What Churches Should Contain #13

What Churches Should Contain #13

“Therefore, churches or other places should be suitable for carrying out the sacred action and for ensuring the active participation of the faithful. Moreover, sacred buildings and requisites for divine worship should be truly worthy and beautiful and be signs and symbols of heavenly realities.[107]

289. Consequently, the Church constantly seeks the noble assistance of the arts and admits the artistic expressions of all peoples and regions.[108] In fact, just as she is intent on preserving the works of art and the artistic treasures handed down from past centuries[109] and, in so far as necessary, on adapting them to new needs, so also she strives to promote new works of art that are in harmony with the character of each successive age.[110]”

A church should also have an altar, ambo, “Chair for the Priest Celebrant and Other Seats,” “Places for the Faithful,” “Place for the Schola Cantorum and the Musical Instruments,” “Place for the Reservation of the Most Holy Eucharist,” and “Sacred Images.”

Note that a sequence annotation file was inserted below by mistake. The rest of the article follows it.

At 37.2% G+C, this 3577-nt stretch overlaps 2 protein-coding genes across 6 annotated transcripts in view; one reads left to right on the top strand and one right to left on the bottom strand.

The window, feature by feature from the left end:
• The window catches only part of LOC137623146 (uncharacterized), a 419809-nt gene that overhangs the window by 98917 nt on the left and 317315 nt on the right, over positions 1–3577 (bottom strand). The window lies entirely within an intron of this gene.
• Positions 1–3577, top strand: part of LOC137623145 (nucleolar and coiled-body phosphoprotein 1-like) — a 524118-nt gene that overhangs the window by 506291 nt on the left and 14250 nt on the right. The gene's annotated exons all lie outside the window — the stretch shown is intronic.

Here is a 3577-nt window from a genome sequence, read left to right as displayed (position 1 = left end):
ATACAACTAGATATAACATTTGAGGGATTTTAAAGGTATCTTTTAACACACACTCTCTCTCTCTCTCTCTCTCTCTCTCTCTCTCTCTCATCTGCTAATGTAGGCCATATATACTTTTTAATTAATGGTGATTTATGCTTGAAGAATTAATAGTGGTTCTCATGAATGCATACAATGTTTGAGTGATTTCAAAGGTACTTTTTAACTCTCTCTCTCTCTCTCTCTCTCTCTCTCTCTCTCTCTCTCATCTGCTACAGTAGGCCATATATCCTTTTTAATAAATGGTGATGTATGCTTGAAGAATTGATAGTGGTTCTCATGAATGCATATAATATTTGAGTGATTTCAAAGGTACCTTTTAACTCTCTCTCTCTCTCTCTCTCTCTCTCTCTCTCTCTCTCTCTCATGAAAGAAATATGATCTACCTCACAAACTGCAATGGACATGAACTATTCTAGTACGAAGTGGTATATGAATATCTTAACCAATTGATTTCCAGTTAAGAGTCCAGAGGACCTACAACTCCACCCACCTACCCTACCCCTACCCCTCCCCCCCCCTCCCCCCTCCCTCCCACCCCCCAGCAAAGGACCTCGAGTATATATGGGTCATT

The schola cantorum is the church choir.

Information and excerpt from Chapter V of the General Instruction of the Roman Missal

Purpose of Churches #12

Purpose of Churches #12

“751 The word ‘Church’ (Latin ecclesia, from the Greek ek-ka-lein, to ‘call out of’) means a convocation or an assembly. It designates the assemblies of the people, usually for a religious purpose.139 Ekklesia is used frequently in the Greek Old Testament for the assembly of the Chosen People before God, above all for their assembly on Mount Sinai where Israel received the Law and was established by God as his holy people.140 By calling itself ‘Church,’ the first community of Christian believers recognized itself as heir to that assembly. In the Church, God is ‘calling together’ his people from all the ends of the earth. The equivalent Greek term Kyriake, from which the English word Church and the German Kirche are derived, means ‘what belongs to the Lord.’

752 In Christian usage, the word ‘church’ designates the liturgical assembly,141 but also the local community142 or the whole universal community of believers.143 These three meanings are inseparable. ‘The Church’ is the People that God gathers in the whole world. She exists in local communities and is made real as a liturgical, above all a Eucharistic, assembly. She draws her life from the word and the Body of Christ and so herself becomes Christ’s Body.”